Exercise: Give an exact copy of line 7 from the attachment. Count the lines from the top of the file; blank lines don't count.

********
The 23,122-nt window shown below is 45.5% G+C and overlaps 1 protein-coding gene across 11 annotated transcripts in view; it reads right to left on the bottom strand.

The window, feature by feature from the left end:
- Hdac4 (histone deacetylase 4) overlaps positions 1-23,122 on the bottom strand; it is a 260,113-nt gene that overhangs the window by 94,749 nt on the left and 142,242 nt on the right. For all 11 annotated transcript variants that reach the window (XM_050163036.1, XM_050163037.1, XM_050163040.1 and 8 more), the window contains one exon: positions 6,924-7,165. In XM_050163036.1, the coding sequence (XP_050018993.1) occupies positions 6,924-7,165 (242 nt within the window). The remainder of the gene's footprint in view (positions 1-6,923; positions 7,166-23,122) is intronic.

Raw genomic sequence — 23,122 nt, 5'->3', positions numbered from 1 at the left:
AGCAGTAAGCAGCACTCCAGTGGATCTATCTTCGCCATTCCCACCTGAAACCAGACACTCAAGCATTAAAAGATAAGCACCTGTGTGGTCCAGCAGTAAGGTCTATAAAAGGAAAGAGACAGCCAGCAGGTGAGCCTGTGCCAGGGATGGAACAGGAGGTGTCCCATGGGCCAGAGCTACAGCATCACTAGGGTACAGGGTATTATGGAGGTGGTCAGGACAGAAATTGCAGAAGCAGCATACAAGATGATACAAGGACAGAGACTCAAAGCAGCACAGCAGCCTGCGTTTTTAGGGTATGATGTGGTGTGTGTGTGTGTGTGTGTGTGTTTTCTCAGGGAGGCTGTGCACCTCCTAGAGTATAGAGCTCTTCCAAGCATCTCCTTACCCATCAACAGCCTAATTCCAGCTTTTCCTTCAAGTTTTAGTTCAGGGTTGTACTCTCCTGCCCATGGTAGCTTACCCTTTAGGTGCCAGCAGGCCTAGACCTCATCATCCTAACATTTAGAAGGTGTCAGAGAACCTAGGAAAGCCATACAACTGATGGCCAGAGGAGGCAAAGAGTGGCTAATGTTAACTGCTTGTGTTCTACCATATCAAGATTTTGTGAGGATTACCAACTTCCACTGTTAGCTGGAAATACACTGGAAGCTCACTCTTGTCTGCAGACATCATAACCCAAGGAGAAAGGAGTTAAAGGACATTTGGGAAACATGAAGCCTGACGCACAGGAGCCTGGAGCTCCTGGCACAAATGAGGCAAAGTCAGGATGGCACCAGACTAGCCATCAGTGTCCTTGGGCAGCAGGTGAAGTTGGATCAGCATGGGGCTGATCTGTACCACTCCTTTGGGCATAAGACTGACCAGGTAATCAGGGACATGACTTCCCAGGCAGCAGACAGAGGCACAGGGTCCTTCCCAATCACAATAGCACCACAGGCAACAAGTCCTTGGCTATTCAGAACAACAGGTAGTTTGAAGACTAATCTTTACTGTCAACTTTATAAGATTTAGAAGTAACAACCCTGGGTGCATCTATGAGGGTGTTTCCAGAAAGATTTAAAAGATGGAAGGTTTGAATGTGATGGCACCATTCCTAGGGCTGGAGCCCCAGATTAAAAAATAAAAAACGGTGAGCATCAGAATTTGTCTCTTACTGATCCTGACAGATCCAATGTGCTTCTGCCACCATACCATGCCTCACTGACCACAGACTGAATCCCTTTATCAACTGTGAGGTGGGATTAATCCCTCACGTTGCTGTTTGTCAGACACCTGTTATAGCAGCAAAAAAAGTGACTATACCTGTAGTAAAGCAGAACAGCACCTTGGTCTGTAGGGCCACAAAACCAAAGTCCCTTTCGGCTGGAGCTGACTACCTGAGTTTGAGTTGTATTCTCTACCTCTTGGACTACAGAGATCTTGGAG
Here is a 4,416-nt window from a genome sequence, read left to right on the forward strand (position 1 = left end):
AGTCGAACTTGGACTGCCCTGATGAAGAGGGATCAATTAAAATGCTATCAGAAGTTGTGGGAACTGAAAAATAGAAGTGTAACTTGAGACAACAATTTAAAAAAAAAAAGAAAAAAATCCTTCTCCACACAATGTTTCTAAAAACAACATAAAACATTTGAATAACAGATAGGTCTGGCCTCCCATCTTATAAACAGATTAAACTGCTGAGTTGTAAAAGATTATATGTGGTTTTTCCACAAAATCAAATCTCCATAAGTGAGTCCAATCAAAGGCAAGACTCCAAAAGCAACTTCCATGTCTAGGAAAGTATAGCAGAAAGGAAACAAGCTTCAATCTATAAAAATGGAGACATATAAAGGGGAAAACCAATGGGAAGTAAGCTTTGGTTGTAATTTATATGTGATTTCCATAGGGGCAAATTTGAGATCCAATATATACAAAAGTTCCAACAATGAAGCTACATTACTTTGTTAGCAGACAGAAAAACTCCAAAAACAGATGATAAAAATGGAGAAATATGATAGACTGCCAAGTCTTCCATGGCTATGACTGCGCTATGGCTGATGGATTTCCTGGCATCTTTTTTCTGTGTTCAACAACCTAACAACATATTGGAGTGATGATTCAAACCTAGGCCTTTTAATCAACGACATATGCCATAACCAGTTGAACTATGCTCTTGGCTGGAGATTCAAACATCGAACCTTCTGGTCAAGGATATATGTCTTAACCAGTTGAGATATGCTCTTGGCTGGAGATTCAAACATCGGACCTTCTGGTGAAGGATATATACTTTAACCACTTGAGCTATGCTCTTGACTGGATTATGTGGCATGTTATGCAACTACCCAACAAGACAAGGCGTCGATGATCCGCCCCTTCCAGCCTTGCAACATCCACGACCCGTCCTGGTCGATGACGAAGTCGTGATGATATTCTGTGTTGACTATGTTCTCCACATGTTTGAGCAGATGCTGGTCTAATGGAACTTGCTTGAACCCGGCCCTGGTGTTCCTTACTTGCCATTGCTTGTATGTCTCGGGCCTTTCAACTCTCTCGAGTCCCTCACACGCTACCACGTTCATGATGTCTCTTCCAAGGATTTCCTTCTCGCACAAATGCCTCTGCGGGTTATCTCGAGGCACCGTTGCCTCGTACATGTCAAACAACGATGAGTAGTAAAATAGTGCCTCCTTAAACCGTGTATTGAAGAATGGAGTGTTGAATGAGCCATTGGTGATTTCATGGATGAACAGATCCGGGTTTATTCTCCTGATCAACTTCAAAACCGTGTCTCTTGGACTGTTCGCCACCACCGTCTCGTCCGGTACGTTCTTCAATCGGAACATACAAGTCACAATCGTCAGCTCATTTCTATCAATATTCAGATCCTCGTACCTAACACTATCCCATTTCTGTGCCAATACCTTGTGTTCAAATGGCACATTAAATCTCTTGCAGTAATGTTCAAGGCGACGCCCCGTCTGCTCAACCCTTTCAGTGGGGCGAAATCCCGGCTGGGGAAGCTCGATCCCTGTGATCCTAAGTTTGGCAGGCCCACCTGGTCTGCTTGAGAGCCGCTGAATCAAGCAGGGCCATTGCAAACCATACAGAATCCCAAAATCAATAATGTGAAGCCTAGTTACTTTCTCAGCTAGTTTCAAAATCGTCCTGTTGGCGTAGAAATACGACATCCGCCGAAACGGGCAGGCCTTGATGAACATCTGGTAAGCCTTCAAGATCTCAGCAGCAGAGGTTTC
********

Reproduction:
AGTCGAACTTGGACTGCCCTGATGAAGAGGGATCAATTAAAATGCTATCAGAAGTTGTGGGAACTGAAAAATAGAAGTGTAACTTGAGACAACAATTTAAAAAAAAAAAGAAAAAAATCCTTCTCCACACAATGTTTCTAAAAACAACATAAAACATTTGAATAACAGATAGGTCTGGCCTCCCATCTTATAAACAGATTAAACTGCTGAGTTGTAAAAGATTATATGTGGTTTTTCCACAAAATCAAATCTCCATAAGTGAGTCCAATCAAAGGCAAGACTCCAAAAGCAACTTCCATGTCTAGGAAAGTATAGCAGAAAGGAAACAAGCTTCAATCTATAAAAATGGAGACATATAAAGGGGAAAACCAATGGGAAGTAAGCTTTGGTTGTAATTTATATGTGATTTCCATAGGGGCAAATTTGAGATCCAATATATACAAAAGTTCCAACAATGAAGCTACATTACTTTGTTAGCAGACAGAAAAACTCCAAAAACAGATGATAAAAATGGAGAAATATGATAGACTGCCAAGTCTTCCATGGCTATGACTGCGCTATGGCTGATGGATTTCCTGGCATCTTTTTTCTGTGTTCAACAACCTAACAACATATTGGAGTGATGATTCAAACCTAGGCCTTTTAATCAACGACATATGCCATAACCAGTTGAACTATGCTCTTGGCTGGAGATTCAAACATCGAACCTTCTGGTCAAGGATATATGTCTTAACCAGTTGAGATATGCTCTTGGCTGGAGATTCAAACATCGGACCTTCTGGTGAAGGATATATACTTTAACCACTTGAGCTATGCTCTTGACTGGATTATGTGGCATGTTATGCAACTACCCAACAAGACAAGGCGTCGATGATCCGCCCCTTCCAGCCTTGCAACATCCACGACCCGTCCTGGTCGATGACGAAGTCGTGATGATATTCTGTGTTGACTATGTTCTCCACATGTTTGAGCAGATGCTGGTCTAATGGAACTTGCTTGAACCCGGCCCTGGTGTTCCTTACTTGCCATTGCTTGTATGTCTCGGGCCTTTCAACTCTCTCGAGTCCCTCACACGCTACCACGTTCATGATGTCTCTTCCAAGGATTTCCTTCTCGCACAAATGCCTCTGCGGGTTATCTCGAGGCACCGTTGCCTCGTACATGTCAAACAACGATGAGTAGTAAAATAGTGCCTCCTTAAACCGTGTATTGAAGAATGGAGTGTTGAATGAGCCATTGGTGATTTCATGGATGAACAGATCCGGGTTTATTCTCCTGATCAACTTCAAAACCGTGTCTCTTGGACTGTTCGCCACCACCGTCTCGTCCGGTACGTTCTTCAATCGGAACATACAAGTCACAATCGTCAGCTCATTTCTATCAATATTCAGATCCTCGTACCTAACACTATCCCATTTCTGTGCCAATACCTTGTGTTCAAATGGCACATTAAATCTCTTGCAGTAATGTTCAAGGCGACGCCCCGTCTGCTCAACCCTTTCAGTGGGGCGAAATCCCGGCTGGGGAAGCTCGATCCCTGTGATCCTAAGTTTGGCAGGCCCACCTGGTCTGCTTGAGAGCCGCTGAATCAAGCAGGGCCATTGCAAACCATACAGAATCCCAAAATCAATAATGTGAAGCCTAGTTACTTTCTCAGCTAGTTTCAAAATCGTCCTGTTGGCGTAGAAATACGACATCCGCCGAAACGGGCAGGCCTTGATGAACATCTGGTAAGCCTTCAAGATCTCAGCAGCAGAGGTTTC